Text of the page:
Kazusa Clone (Original Type)
Description of the Gene/Protein Characteristic Table
Features of the cloned DNA sequence
This section describes features of the nucleotide sequences of
cDNA clones actually characterized. Although the actual clones
contained an oligo(dT)-NotI adapter primer sequence and a SalI adapter
sequence at their 3'- and 5'-extremities, respectively, the nucleotide
sequences of these adapters are not shown here. This section is
intended to provide clone users with detailed information of clones,
which is not available from the public databases.
(1) Physical map
- The physical maps were constructed on the basis of the
sequence data of the cDNA clones. The horizontal scale
represents the cDNA length in kb. The ORFs and untranslated regions
are shown by solid and open boxes, respectively. The positions of
the first ATG codons are indicated by solid and open triangles
to indicate respectively those that lie within and outside
the confines of Kozak's rule. RepeatMasker, which is a program
that screens DNA sequences for interspersed repeats known to
exist in mammalian genomes, was applied to detect repeat sequences
in cDNA sequences (Smit, A. F. A. and Green, P.,
). Alu sequences and other
repetitive sequences detected in this way are displayed
by dotted and hatched boxes, respectively.
(2) Restriction map
- Commercially available restriction enzymes
Roberts, R. J., Macelis, D.
"REBASE - restriction enzymes and methylases"
Nucleic Acids Res. 1998; 26: 338-350).
) are sorted according
to the number of the restriction sites present in the cDNA insert.
(3) Prediction of the protein coding region (GeneMark analysis)
- The graphic outputs of the GeneMark-RC analysis are displayed. Vertical
lines given in the graphs indicate the positions of termination codons.
If you would like to know more about the GeneMark-RC analysis,
please read the paper by Hirosawa et al.
(Hirosawa, M., Isono, K., Hayes, W., Borodovsky, M.
"Gene identification and classification in the Synechocystis genomic
sequence by recursive gene mark analysis" DNA Seq. 1997;
The GeneMark analysis gives the following warnings:
(a) Warning for N-terminal truncation of the coding region;
(b) Warning for spurious interruption of the coding region.
(4) Prediction of the genomic structure of the cDNA
- The cDNA sequence was subjected to BLAST search
(Altschul, S.F., Madden, T.L., Schaffer, A.A., Zhang, J., Zhang, Z.,
Miller, W., and Lipman, D.J.
Gapped BLAST and PSI-BLAST: a new generation of protein database
search programs." 1997; Nucleic Acids Res 25: 3389-3402)
the human genome draft sequences in NCBI.
When a genomic fragment was found to be considerably similar to the cDNA
sequence (E-value = 0.0 and sequence identity is 90% or greater), the genomic
structure of the cDNA was assigned by
(Florea, L., Hartzell, G., Zhang, Z., Rubin, G.M., and Miller, W. "
A computer program for aligning a cDNA sequence with a genomic DNA sequence
1998; Genome Res. 8: 967-974)
on the genomic fragment.
Features of the predicted protein sequence
This section describes the features of the predicted protein sequence.
(1) Revision of the cloned DNA sequence before prediction of the protein
- When necessary, the cDNA sequences of the isolated clones were
revised by direct RT-PCR/sequencing experiments in order to eliminate
artifact(s) signaled by the GeneMark-RC analysis (see "Features
of the cloned DNA sequence"). Therefore, some of the predicted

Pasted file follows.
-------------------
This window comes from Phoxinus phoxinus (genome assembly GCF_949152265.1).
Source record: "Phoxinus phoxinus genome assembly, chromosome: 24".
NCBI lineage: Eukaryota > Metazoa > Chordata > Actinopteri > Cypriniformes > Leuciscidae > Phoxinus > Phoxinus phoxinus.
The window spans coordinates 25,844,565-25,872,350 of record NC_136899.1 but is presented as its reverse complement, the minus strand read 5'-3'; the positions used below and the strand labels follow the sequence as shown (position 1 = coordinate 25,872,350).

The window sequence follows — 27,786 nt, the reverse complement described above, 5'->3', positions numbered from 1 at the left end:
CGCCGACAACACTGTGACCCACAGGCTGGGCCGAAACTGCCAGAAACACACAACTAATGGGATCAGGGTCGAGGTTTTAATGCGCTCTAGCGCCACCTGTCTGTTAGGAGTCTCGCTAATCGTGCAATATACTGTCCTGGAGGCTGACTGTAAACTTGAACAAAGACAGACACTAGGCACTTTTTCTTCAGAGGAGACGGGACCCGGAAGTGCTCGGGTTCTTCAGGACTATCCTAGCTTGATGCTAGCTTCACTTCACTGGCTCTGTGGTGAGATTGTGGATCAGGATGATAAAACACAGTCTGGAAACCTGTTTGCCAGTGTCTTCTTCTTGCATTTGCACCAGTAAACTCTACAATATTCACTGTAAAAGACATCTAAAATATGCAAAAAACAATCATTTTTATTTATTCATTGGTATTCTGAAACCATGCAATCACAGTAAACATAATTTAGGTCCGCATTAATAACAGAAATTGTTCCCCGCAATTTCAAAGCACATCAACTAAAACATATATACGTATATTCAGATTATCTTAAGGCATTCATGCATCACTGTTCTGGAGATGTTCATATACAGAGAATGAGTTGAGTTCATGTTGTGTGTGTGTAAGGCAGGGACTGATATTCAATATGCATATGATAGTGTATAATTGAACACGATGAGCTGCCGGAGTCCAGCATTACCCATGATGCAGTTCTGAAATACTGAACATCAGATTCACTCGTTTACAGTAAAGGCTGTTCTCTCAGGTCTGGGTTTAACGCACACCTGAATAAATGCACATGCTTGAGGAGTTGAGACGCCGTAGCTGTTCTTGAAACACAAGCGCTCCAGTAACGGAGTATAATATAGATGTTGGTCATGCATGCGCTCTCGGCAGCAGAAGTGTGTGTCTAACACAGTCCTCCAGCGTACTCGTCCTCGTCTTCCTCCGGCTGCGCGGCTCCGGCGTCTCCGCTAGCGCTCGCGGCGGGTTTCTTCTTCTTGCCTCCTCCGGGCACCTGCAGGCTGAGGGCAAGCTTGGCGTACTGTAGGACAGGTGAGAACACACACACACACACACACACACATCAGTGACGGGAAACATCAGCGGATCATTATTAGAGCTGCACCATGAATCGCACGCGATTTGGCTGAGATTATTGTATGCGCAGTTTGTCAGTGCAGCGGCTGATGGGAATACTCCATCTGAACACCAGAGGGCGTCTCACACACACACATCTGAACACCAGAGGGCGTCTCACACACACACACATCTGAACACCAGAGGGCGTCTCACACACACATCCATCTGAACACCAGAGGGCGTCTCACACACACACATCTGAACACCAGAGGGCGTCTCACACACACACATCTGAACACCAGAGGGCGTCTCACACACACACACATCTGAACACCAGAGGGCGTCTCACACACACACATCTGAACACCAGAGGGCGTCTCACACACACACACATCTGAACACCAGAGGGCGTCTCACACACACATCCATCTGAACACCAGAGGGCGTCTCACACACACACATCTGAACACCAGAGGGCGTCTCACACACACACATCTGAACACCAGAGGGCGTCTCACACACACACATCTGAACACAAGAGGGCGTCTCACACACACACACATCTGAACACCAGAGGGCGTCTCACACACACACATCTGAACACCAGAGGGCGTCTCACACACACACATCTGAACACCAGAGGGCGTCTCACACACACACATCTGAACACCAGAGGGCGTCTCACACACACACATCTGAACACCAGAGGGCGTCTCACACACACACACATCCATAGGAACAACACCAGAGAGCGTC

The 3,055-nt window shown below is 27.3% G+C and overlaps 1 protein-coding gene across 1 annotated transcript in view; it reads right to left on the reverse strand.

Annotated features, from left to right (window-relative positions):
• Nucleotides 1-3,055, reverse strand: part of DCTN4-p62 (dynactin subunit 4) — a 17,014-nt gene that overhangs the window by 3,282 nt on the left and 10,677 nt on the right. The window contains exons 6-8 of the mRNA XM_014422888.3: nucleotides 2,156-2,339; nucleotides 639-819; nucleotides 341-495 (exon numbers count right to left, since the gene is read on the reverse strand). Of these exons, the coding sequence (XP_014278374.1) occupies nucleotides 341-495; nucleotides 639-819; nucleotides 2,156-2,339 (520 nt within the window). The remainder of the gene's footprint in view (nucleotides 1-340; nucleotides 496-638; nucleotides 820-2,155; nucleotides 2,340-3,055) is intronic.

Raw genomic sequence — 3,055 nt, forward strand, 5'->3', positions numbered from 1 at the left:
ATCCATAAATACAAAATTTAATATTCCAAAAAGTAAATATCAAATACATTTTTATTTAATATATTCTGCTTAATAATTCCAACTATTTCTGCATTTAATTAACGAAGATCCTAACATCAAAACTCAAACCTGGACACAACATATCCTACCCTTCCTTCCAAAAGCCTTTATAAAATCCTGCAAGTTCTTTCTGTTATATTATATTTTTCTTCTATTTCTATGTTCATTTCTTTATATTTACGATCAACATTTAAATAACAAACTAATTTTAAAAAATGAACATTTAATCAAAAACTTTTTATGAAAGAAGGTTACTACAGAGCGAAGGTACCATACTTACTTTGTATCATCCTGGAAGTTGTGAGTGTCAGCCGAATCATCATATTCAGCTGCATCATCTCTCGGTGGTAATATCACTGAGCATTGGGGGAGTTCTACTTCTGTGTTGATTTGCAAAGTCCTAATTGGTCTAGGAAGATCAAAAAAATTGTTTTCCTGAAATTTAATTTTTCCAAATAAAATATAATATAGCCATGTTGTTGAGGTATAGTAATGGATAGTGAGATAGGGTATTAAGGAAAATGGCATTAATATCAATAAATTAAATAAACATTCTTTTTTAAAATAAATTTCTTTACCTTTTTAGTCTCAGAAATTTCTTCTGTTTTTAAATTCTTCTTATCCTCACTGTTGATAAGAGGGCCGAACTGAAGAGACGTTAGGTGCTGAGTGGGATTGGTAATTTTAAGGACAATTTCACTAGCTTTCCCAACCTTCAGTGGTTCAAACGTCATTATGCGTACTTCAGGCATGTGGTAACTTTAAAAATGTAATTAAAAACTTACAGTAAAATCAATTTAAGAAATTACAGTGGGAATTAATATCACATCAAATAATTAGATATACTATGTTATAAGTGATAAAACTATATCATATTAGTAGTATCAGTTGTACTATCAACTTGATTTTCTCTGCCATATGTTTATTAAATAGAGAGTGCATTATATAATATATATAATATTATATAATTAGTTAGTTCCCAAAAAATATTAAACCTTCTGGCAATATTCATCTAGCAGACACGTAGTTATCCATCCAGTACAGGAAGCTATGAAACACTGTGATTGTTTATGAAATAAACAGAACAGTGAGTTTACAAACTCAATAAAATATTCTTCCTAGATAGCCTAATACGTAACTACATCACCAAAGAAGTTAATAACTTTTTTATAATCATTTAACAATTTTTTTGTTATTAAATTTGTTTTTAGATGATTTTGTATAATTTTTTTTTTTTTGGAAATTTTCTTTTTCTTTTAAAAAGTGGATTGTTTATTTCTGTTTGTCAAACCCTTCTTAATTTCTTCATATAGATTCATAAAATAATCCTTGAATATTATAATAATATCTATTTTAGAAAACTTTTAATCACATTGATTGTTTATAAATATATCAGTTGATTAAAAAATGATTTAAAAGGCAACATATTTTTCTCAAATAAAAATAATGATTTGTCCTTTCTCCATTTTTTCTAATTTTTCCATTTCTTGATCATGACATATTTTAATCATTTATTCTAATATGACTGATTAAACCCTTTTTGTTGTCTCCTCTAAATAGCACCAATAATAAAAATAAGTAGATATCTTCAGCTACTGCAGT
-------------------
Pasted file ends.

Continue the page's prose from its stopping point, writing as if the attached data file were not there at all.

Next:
protein sequences are not derived from the cloned cDNA sequence
but from the revised cDNA sequence. Hence, it should be noted
that some cDNA clones do not carry the identical sequences to those
deposited to GenBank/EMBL/DDBJ databases because they are the
experimentally revised ones. To avoid any confusion, this section
states whether or not the predicted protein sequence is obtained
by conceptual translation of the revised cDNA sequence.
The revised sequences by the RT-PCR/sequencing experiments can be
accessible by clicking. As far as possible, the nature of the revision
is also described (deletion, insertion, nonsense mutation, or
removal of retianed intronic sequence).
(2) FASTA homology searches against the nr database
- Top 5 entries given the expectation value smaller than 0.001 in nr
database are shown.
"nr" stands for the non-redundant amino acid sequence database
that has been constructed by NCBI.
The numbers on the left and right
sides of a black line in the graphical overview indicate the lengths
(in amino acid residues) of the non-homologous N-terminal and
C-terminal portions flanking the homologous region (indicated by the
black line), respectively. The FASTA output and the multiple alignment
of these entries can be obtained by clicking.
(3) Analysis of Motifs, Domains, and Membrane-spanning regions
The predicted protein sequences were examined for motifs present
in the InterPro database.
Because weakly defined sequence motifs appear too many times in
general and are, thus, unlikely to be informative,
the following motifs were excluded from the
analysis: amidation site; N-glycosylation site; cAMP- and
cGMP-dependent protein kinase phosphorylation site; casein kinase II
phosphorylation site; N-myristoylation site; protein kinase C
phosphorylation site; and tyrosine kinase phosphorylation site.
Motifs/Domains in the InterPro database were searched for by InterProScan. (Zdobnov, EM, and Apweiler, R. InterProScan--an integration platform for the signature-recognition methods in InterPro" Bioinformatics 2001; 17:847-848).
Membrane-spanning region were predicted by
(Hirokawa, T., Boon-Chieng, S., Mitaku, S.
"SOSUI: classification and
secondary structure prediction system for membrane proteins"
Bioinformatics 1998; 14:378-379).